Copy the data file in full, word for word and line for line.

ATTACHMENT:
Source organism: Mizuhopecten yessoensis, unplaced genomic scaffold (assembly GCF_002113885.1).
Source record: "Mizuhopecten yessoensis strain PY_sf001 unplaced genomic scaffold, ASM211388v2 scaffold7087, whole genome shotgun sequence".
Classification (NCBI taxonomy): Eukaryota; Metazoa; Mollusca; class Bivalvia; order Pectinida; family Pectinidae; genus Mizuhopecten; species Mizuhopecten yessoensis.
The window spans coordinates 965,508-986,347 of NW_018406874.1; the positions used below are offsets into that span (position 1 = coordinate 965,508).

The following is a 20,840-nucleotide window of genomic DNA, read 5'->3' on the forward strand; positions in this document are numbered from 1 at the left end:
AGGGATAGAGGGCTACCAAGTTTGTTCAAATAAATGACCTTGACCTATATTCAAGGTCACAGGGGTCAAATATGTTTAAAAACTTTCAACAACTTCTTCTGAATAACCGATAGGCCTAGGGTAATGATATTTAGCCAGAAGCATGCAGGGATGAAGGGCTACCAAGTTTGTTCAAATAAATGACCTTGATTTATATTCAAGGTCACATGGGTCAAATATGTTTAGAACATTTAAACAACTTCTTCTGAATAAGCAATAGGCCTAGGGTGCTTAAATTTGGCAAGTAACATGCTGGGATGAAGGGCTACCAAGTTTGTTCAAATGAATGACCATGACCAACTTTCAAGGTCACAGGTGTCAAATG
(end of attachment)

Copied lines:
Source organism: Mizuhopecten yessoensis, unplaced genomic scaffold (assembly GCF_002113885.1).
Source record: "Mizuhopecten yessoensis strain PY_sf001 unplaced genomic scaffold, ASM211388v2 scaffold7087, whole genome shotgun sequence".
Classification (NCBI taxonomy): Eukaryota; Metazoa; Mollusca; class Bivalvia; order Pectinida; family Pectinidae; genus Mizuhopecten; species Mizuhopecten yessoensis.
The window spans coordinates 965,508-986,347 of NW_018406874.1; the positions used below are offsets into that span (position 1 = coordinate 965,508).

The following is a 20,840-nucleotide window of genomic DNA, read 5'->3' on the forward strand; positions in this document are numbered from 1 at the left end:
AGGGATAGAGGGCTACCAAGTTTGTTCAAATAAATGACCTTGACCTATATTCAAGGTCACAGGGGTCAAATATGTTTAAAAACTTTCAACAACTTCTTCTGAATAACCGATAGGCCTAGGGTAATGATATTTAGCCAGAAGCATGCAGGGATGAAGGGCTACCAAGTTTGTTCAAATAAATGACCTTGATTTATATTCAAGGTCACATGGGTCAAATATGTTTAGAACATTTAAACAACTTCTTCTGAATAAGCAATAGGCCTAGGGTGCTTAAATTTGGCAAGTAACATGCTGGGATGAAGGGCTACCAAGTTTGTTCAAATGAATGACCATGACCAACTTTCAAGGTCACAGGTGTCAAATG